Ballet keeps most, if not all, the bodyweight in the balls of the feet which greatly helps control changes of direction. This allows the dancer to move from one foot to the other quickly and with coordination and grace. A modified ballet class or ballet rehabilitation program, applied properly could strengthen athletes' feet, ankles, and supporting musculature.  A cross-training program can incorporate several exercises that focus on foot articulation. These can be as simple as towel scrunches or a foot doming exercise.

The program can later apply that articulation into proper landing mechanics. A dancer focuses on maintaining contact with the floor for as long as possible and as soon as possible. This means the dancers are rolling through the floor every time they leave the floor and every time they land. For example, basketball players tend to be more susceptible to ACL tears, and many of those injuries occur when landing from a layup. A ballet exercise called “Fondu” is directly applicable. Fondu is a French term that means “to melt” and the basis of the movement is to stand on one leg with both legs externally rotated at the hip. A dancer then coordinates both knees to bend and stretch at the same time. This movement increases the strength of the hip on the supporting side, increases neuromuscular coordination, and when advanced up to the toes and then to a jump incorporates the rolling through the foot concept to aid in landing mechanics.

Now as a basketball player begins his descent from the net, he reaches with his toes and catches his weight progressively instead of suddenly. As larger muscles are stimulated to help with the landing, the external rotators and abductors of the hip keep the knee over the toes. Further, if the basketball player can keep his weight on the balls of his feet he can now shift to change direction down the court faster.  Properly applied ballet exercises can help progress an athlete into more efficient landings and better weight distribution. The athletes' proprioception and coordination should also begin to improve as their weight distribution and strength improve.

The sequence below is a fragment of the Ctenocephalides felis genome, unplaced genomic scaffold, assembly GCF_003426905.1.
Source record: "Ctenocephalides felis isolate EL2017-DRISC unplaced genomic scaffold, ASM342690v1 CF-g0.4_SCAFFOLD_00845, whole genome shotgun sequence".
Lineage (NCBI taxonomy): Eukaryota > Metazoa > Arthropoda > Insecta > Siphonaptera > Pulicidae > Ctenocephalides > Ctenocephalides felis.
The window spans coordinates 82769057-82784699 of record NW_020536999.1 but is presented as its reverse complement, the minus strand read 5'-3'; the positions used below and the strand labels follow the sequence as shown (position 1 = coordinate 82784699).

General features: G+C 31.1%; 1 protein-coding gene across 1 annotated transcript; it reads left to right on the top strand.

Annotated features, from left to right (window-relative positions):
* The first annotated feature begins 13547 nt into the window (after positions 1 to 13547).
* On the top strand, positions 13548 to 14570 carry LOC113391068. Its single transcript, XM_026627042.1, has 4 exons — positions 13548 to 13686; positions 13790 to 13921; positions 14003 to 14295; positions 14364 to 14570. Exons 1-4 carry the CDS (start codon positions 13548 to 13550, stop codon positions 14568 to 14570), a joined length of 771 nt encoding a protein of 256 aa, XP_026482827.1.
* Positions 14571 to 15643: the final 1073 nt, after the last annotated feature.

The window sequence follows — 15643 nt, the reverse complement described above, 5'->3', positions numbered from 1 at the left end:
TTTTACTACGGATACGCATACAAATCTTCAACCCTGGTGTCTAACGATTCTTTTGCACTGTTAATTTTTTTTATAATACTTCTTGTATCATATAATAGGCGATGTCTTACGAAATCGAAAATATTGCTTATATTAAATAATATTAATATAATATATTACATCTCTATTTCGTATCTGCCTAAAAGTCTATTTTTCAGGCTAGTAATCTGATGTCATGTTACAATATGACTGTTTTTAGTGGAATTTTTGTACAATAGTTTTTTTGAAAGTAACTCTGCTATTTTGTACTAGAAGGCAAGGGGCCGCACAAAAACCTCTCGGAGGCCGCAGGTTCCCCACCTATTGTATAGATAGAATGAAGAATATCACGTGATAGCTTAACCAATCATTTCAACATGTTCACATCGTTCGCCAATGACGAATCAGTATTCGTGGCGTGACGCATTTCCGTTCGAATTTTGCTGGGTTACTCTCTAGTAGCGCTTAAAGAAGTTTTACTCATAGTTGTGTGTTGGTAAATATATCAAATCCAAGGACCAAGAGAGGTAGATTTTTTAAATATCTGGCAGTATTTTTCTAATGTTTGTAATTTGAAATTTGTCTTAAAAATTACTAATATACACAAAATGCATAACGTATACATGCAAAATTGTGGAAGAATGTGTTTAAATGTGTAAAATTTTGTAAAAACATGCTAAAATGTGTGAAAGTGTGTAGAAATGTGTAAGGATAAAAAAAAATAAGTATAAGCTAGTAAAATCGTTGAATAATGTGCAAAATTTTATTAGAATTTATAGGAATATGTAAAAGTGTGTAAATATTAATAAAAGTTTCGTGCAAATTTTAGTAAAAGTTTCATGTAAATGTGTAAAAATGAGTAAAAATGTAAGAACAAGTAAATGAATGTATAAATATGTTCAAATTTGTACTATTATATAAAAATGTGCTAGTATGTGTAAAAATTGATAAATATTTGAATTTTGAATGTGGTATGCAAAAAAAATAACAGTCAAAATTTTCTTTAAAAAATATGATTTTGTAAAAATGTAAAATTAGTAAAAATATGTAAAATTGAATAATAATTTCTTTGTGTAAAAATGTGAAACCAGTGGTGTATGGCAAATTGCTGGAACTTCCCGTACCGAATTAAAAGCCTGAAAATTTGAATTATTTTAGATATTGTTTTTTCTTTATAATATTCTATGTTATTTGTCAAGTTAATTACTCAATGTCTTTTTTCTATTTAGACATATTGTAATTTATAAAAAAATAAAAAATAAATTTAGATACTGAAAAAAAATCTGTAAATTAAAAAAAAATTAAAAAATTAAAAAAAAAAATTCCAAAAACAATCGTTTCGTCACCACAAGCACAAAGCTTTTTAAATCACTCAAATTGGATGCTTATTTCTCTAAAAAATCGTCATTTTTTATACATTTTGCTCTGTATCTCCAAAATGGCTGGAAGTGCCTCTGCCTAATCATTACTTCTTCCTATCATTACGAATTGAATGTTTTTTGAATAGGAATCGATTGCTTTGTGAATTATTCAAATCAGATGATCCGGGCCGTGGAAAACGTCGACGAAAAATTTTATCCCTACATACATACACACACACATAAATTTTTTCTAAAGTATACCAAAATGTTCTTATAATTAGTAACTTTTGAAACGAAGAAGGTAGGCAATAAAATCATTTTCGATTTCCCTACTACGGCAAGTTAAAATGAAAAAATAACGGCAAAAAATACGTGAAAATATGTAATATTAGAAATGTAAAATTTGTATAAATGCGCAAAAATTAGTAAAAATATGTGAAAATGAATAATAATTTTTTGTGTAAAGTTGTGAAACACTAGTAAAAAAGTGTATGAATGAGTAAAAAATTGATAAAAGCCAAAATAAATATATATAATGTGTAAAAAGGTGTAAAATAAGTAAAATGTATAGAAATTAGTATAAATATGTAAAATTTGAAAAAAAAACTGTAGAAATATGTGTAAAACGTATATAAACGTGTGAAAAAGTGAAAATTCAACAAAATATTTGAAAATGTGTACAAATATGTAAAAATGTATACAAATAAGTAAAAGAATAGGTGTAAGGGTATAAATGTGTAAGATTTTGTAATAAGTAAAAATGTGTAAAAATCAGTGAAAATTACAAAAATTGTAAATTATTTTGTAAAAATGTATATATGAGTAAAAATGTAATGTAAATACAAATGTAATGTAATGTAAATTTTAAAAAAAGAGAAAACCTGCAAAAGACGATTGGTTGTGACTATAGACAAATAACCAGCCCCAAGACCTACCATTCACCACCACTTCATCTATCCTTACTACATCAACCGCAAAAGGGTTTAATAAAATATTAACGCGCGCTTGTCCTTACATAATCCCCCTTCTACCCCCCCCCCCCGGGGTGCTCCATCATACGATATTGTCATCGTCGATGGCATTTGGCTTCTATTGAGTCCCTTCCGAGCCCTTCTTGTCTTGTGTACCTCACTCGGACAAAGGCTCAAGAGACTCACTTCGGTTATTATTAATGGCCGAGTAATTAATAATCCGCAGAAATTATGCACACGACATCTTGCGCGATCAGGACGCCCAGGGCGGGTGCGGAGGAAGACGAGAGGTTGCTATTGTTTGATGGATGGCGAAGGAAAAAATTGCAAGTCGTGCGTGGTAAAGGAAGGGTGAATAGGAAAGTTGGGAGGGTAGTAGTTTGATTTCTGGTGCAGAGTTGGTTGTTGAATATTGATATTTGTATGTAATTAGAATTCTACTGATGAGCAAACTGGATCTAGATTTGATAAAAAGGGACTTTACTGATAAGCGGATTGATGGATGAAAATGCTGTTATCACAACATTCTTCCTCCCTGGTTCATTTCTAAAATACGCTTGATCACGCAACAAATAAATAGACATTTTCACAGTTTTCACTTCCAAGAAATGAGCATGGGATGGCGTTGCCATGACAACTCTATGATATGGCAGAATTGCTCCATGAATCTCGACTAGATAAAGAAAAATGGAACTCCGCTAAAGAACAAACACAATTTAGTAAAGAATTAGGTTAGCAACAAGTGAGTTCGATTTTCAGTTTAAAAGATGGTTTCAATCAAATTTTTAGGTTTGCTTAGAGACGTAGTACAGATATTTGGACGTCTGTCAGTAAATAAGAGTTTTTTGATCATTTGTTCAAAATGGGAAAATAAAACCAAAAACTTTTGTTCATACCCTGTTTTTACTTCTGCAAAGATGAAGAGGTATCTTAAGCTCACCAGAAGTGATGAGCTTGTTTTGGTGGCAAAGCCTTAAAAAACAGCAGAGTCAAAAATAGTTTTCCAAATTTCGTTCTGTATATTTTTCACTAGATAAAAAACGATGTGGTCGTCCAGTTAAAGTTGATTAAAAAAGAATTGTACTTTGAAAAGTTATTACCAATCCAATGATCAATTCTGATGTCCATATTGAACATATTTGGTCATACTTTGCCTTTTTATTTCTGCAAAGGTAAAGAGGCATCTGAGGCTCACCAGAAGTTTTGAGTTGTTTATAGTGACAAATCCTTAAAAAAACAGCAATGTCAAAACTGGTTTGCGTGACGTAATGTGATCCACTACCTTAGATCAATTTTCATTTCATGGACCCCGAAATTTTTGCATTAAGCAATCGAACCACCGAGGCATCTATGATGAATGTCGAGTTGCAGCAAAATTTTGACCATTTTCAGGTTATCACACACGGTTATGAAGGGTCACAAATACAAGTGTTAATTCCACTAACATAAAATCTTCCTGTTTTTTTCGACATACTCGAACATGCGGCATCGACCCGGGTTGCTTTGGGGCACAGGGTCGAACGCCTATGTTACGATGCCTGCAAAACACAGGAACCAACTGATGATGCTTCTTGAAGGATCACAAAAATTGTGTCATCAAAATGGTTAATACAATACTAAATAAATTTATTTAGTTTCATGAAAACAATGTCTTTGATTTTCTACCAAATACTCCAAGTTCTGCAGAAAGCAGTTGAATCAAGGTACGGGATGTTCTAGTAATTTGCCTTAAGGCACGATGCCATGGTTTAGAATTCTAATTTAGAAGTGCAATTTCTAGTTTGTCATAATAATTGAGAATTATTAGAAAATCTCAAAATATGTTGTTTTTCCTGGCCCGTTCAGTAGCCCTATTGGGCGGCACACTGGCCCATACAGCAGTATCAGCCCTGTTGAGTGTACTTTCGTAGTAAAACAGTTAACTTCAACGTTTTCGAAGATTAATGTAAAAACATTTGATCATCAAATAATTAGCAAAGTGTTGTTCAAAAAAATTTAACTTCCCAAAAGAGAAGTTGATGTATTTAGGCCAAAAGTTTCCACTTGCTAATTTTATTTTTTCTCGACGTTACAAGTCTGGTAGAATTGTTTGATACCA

Practical Applications

Implementing a modified ballet class into an annual conditioning program can help produce a well-rounded athlete. The class would need to be created and appropriately modified by a strength and conditioning coach with in-depth knowledge of classical ballet training, if not a degree in pedagogy. A modified class should be used in the off-season for a sport and the curriculum should be made after a review of a sport/team's needs analysis. Ballet has a set order of movements and the variations are in the pattern and combinations. Modifications would need to be made in the level, tempo, pattern, and coordination of the exercise. Further, in order to keep power as a priority for certain athletes, the order of class would need to be reorganized.

Traditional Ballet Class: All combinations incorporate many other ballet movements. This template is simply an outline of a class structure. Most ballet terminologies are verbs for example, “Plié” means “to bend” and it is used to bend the knees in any and all other ballet movements. The variations in a class are innumerable.

Barre ~50 min

Center ~40 min

Plié -All 5 positions

Battement Tendu and Port de Bra

Tendu-From 1st position

Temp lié and Chassé

Tendu-From 5th position

Adagio-Arabesque and Retiré Promenades


Tombé and Pirouettes

Pas de Cheval and Piqué

Petite Allegro-Changement and Soubresaut

Rond de Jamb (a terre and en L'air) en Dehors and en Dedans

Échappé and Pas de Bourrée 

Frappe and Simple Coupé

Glissade and Assemble 

Fondu en Croix

Sissone and sauté 

Développé and Envelope-Adagio

Grande Allegro-Jeté and sautechat

Grand Battement





I would recommend a modified class 2 times per week for 1 hour during the off-season. I would further recommend that strength coaches with no history of classical ballet training not attempt to employ a class by themselves. Ballet can be aggressive on the joints if not taught correctly and can have a negative effect on a team if not modified properly. Many ballerinas obtain a personal training certification once they have retired. Hiring a dancer with a certification and working with them to understand the needs of the team would be a safe and effective way to incorporate ballet into a training program.


A modified ballet class or ballet exercises can be combined with a conditioning program to benefit both the athlete and the team. This article touches on the tip of the iceberg of what ballet can do for high-level athletes. A traditional ballet class has a specific order, the exercises chosen to be incorporated into a training program would need to be chosen by a ballet-trained coach, progress appropriately, and be specific for the athlete. The exercises given would also need to be sport specific and in some cases sport position-specific. Given proper coaching, with an understanding of both strength and conditioning as well as ballet pedagogy, athletes can find added success and longevity in their sport.